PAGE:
KLIMT IN VIENNA
A new exhibit in Vienna looks at the artist who captured the city’s golden age. We must be having a Gustav Klimt moment. Earlier this year, the film Woman in Gold recounted the tale of Maria Altmann’s woman’s successful bid to win back a famous painting by Gustav Klimt from the Belvedere in Austria, where it was on display. The painting was a portrait of Altmann’s own aunt, Adele Bloch-Bauer, and had been confiscated by the Nazis during WWII. The Austrian government fraudulently claimed that Altmann’s grandmother had willed the painting to them, the case went to the US Supreme Court, and Altmann got her painting back. (In the film, Helen Mirren played Altmann, and Ryan Reynolds played her lawyer).
Now, the same gallery that lost the court case against Altmann is hosting a new display of their other Klimt paintings, entitled Klimt and the Ringstrasse. The Ringstrasse is the city center road built to replace the medieval walls during the Austro-Hungarian Empire; its construction marked Vienna’s evolution from a medieval city into a modern one. The exhibit coincides with the 150th anniversary of the Rinstrasse’s opening and will be an exploration of art from Vienna’s golden years before WWI and WWII, when the Austro-Hungarian Empire was at its zenith.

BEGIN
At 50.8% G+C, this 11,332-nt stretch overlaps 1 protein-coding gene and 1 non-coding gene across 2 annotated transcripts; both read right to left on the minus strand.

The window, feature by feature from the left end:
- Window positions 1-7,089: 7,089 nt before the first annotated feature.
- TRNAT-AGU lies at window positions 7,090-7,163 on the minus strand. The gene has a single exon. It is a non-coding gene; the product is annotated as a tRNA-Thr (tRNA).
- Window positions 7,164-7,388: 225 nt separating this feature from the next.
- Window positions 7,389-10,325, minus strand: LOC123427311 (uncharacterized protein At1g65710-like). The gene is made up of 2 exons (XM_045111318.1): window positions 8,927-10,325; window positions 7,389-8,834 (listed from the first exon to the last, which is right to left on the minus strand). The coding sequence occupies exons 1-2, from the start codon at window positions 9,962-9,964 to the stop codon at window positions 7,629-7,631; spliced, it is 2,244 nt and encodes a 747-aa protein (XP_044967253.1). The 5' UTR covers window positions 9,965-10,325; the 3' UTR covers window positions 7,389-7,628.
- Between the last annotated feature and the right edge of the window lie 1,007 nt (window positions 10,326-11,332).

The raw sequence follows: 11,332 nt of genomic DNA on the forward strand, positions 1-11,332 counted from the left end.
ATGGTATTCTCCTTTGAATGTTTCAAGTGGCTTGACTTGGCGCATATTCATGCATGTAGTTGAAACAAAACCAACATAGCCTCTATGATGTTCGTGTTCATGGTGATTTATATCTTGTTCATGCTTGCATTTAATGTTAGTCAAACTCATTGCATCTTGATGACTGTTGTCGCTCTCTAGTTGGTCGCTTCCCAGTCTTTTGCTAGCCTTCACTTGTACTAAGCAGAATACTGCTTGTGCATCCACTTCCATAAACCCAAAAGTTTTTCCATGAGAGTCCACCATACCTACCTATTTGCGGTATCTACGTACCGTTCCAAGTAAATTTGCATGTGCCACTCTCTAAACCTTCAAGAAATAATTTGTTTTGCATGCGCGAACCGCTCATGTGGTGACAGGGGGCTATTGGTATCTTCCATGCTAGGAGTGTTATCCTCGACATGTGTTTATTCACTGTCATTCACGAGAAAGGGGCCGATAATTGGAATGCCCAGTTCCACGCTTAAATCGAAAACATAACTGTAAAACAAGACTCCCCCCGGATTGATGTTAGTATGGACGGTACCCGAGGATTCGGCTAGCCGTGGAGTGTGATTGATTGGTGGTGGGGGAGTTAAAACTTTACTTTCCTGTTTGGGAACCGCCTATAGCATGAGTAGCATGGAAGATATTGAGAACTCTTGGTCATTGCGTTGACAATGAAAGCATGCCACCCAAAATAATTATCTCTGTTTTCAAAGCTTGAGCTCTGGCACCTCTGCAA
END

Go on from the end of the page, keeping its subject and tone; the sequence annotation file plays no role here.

According to the Belvedere:
Nowadays the term “Ringstrasse period” conjures up the ideal of a romanticized past. Marking the 150th anniversary of its opening, the Belvedere’s exhibition is thus aiming to visualize this transformation in art during the construction of the Ringstrasse that lasted over 50 years. For ultimately, constant change, discrepancy and continuity are the hallmarks of this period of rapid industrialization, which affected all areas of life from the economy and politics to society and art.
A fine opportunity, as well, for visitors to wonder where the rest of those Klimt paintings came from — and how much longer they will be in the Belvedere.
Runs through October 11.